BALTIMORE (WJZ) — Maryland faces another round of winter weather, one that could bring us the most significant snow of the season. The governor has declared a state of emergency.

Related Link: Governor Declares State Of Emergency In Maryland

Meteorologist Chelsea Ingram reports a Winter Storm Warning is in effect from Wednesday evening through Thursday evening for most of Maryland.

Check: Current Conditions

This is really a case where a difference in the storm track of 50 to 100 miles could make the difference of 6 inches or more of snow accumulation.


Warnings and advisories have been issued for our area, as our next storm system overspreads the region from south to north.

This storm will bring with it a variety of hazards and problems. There will be the snow at first… and a lot of it from the I-95 corridor – west. Places like Salisbury and the Ocean City may reach 40 degrees in the early morning Thursday which would effectively change all forms of precipitation over to plain rain out there, along with some strong wind gusts in excess of 35 or 40 miles per hour! The potential for flooding from rain and extreme sloppiness will be more likely on the Eastern Shore along with the threat of coastal flooding at high tide.

For Baltimore and other places located north and west of I-95, mainly snow is expected overnight. We may mix with some sleet and perhaps even rain briefly Thursday before eventually changing back to all snow later Thursday afternoon and evening. Totals will average anywhere from 6-10″ before this winds down. Portions of central Maryland — not the panhandle region — will probably get over a foot because they will have snow from start to finish!

The heaviest part of the storm is expected to be between 6 a.m. and noon on Thursday.

Some of the later models seem to show the storm trending farther west. That would bring more warm air into the area, which means that instead of only snow, we could see sleet, rain or freezing rain depending on the temperature.

North winds will be 10-20 mph gusting to 30 mph.


Temperatures are expected to be in the mid to upper 20s Wednesday night. Those temperatures will rise into the lower and middle 30s Thursday afternoon.

Roads may be snow and sleet covered. Travel may be dangerous Wednesday night and Thursday. Heavy wet snow could lead to some power outages.


Updates will be posted periodically as we fine-tune the forecast. Snow could possibly change over to sleet/freezing rain along the I-95 corridor, then change back over to snow before exiting Thursday around dinner time.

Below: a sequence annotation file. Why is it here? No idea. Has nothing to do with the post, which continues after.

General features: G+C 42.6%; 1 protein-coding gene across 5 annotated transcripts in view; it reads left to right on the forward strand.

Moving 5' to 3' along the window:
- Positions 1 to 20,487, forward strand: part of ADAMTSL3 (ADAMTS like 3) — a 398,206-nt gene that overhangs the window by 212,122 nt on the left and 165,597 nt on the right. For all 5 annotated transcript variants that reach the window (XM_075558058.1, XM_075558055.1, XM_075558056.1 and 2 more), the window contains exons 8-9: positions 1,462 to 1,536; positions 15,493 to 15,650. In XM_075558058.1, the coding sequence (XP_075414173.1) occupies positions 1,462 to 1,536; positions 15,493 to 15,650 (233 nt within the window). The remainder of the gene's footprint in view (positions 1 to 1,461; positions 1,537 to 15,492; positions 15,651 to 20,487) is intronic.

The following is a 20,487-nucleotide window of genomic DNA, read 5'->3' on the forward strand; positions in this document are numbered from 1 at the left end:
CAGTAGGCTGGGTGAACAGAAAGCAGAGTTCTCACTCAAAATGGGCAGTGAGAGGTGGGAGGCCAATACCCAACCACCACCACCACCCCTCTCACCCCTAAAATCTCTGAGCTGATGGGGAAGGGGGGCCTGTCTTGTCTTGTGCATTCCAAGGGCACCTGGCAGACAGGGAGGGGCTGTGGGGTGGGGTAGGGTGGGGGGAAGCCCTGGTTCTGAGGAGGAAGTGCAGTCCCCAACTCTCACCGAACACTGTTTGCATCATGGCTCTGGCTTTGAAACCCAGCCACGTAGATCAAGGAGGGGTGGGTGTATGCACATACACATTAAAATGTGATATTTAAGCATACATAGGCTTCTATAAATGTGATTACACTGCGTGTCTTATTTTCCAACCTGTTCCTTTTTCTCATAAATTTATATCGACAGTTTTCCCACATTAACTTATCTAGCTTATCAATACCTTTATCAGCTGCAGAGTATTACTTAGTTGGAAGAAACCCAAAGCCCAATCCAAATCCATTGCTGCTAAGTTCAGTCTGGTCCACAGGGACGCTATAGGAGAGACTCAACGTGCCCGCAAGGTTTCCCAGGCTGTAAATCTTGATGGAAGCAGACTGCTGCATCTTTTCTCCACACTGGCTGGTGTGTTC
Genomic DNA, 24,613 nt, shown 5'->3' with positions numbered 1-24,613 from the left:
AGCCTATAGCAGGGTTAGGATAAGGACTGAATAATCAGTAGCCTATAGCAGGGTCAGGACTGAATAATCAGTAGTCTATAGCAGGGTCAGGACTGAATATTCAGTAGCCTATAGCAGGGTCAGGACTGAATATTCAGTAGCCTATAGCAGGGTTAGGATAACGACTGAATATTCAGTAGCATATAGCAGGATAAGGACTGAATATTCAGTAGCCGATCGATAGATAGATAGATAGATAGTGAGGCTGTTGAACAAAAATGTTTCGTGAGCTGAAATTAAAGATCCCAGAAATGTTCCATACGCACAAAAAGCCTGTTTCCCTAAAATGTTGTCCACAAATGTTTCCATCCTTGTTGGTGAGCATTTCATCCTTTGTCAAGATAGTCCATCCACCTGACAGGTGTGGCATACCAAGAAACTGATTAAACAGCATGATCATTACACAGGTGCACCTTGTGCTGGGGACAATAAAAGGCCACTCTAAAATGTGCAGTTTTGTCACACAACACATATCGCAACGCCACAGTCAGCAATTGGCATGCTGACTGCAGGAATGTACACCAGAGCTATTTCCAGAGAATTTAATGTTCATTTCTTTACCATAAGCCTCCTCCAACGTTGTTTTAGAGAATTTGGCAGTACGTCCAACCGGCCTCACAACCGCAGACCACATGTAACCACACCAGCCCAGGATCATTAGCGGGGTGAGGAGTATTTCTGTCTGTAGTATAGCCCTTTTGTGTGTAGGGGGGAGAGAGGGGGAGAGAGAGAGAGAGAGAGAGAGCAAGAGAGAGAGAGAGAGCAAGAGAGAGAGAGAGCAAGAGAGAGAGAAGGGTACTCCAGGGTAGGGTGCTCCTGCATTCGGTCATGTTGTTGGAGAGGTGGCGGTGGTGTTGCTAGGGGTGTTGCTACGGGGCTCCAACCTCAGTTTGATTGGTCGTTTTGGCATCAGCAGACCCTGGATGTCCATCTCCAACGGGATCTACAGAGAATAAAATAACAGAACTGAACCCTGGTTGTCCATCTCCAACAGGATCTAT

Because many trees were weakened by last week’s ice storm, it is possible that some remaining trees may not be able to hold the added weight and could fall, impacting electric service. Residents are advised to prepare for potential power outages and to conserve power as much as possible.

“It’s been a long winter for many Maryland families. With the polar vortex, a bad ice storm and several snowstorms already this year, it’s incredibly important for all Marylanders to remain vigilant and find smart ways to safely conserve energy,” said Governor O’Malley. “Once again we ask our residents to be prepared, avoid travel if at all possible, and remember to keep an eye on relatives, friends and neighbors.”

Residents should have a disaster supply kit with water, non-perishable food, a battery- or crank-operated radio and other necessities in case of an extended power outage. Now is also the time to make sure cell phones and other devices are fully charged in case of a power outage.

If you must travel in bad weather, make sure your car’s battery, tires and wiper blades are in good condition and always have more than half a tank of gas in the car. Add a car charger, blankets and extra snacks and drinks to your car’s supply kit, and if you must drive, make sure someone knows where you are going and your planned route in case you become stranded.

Do not leave pets exposed to cold and snow for long periods. If your pets must remain outside, make sure they have a dry shelter, plenty of food and drinkable (non-frozen) water. Do not put blankets or pillows in their shelter as they may become wet and frozen in a snowstorm.

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